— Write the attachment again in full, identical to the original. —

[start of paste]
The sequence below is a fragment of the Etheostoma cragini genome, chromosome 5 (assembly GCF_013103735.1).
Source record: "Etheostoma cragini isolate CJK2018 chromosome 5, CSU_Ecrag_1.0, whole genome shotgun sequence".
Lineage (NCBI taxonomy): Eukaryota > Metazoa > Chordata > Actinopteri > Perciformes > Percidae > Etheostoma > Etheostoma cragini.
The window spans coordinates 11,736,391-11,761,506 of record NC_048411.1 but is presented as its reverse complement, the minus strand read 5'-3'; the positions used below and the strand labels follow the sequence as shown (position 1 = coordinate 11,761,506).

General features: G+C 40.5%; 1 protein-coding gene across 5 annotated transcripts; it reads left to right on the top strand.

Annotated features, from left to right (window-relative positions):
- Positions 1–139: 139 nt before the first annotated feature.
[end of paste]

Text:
The sequence below is a fragment of the Etheostoma cragini genome, chromosome 5 (assembly GCF_013103735.1).
Source record: "Etheostoma cragini isolate CJK2018 chromosome 5, CSU_Ecrag_1.0, whole genome shotgun sequence".
Lineage (NCBI taxonomy): Eukaryota > Metazoa > Chordata > Actinopteri > Perciformes > Percidae > Etheostoma > Etheostoma cragini.
The window spans coordinates 11,736,391-11,761,506 of record NC_048411.1 but is presented as its reverse complement, the minus strand read 5'-3'; the positions used below and the strand labels follow the sequence as shown (position 1 = coordinate 11,761,506).

General features: G+C 40.5%; 1 protein-coding gene across 5 annotated transcripts; it reads left to right on the top strand.

Annotated features, from left to right (window-relative positions):
- Positions 1–139: 139 nt before the first annotated feature.